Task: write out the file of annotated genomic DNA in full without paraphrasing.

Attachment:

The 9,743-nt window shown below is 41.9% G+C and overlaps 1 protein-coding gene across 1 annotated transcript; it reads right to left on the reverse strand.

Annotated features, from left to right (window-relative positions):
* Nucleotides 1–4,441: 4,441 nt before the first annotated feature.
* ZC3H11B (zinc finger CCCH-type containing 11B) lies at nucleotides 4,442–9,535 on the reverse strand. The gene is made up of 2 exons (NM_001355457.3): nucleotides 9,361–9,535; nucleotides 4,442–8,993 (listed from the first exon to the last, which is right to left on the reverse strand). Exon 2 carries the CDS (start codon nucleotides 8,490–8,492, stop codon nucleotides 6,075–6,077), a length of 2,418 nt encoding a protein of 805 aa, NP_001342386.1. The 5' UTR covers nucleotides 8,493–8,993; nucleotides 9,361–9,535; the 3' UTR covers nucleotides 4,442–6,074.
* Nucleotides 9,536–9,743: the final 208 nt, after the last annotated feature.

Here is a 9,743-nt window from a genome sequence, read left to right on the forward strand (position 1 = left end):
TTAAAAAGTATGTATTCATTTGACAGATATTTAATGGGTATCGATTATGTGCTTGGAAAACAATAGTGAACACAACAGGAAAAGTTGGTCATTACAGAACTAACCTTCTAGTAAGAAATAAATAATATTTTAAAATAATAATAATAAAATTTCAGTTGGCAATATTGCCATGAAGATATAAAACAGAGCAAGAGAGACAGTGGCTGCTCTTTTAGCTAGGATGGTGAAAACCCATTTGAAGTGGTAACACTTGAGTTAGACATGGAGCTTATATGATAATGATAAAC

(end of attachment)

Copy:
The 9,743-nt window shown below is 41.9% G+C and overlaps 1 protein-coding gene across 1 annotated transcript; it reads right to left on the reverse strand.

Annotated features, from left to right (window-relative positions):
* Nucleotides 1–4,441: 4,441 nt before the first annotated feature.
* ZC3H11B (zinc finger CCCH-type containing 11B) lies at nucleotides 4,442–9,535 on the reverse strand. The gene is made up of 2 exons (NM_001355457.3): nucleotides 9,361–9,535; nucleotides 4,442–8,993 (listed from the first exon to the last, which is right to left on the reverse strand). Exon 2 carries the CDS (start codon nucleotides 8,490–8,492, stop codon nucleotides 6,075–6,077), a length of 2,418 nt encoding a protein of 805 aa, NP_001342386.1. The 5' UTR covers nucleotides 8,493–8,993; nucleotides 9,361–9,535; the 3' UTR covers nucleotides 4,442–6,074.
* Nucleotides 9,536–9,743: the final 208 nt, after the last annotated feature.

Here is a 9,743-nt window from a genome sequence, read left to right on the forward strand (position 1 = left end):
TTAAAAAGTATGTATTCATTTGACAGATATTTAATGGGTATCGATTATGTGCTTGGAAAACAATAGTGAACACAACAGGAAAAGTTGGTCATTACAGAACTAACCTTCTAGTAAGAAATAAATAATATTTTAAAATAATAATAATAAAATTTCAGTTGGCAATATTGCCATGAAGATATAAAACAGAGCAAGAGAGACAGTGGCTGCTCTTTTAGCTAGGATGGTGAAAACCCATTTGAAGTGGTAACACTTGAGTTAGACATGGAGCTTATATGATAATGATAAAC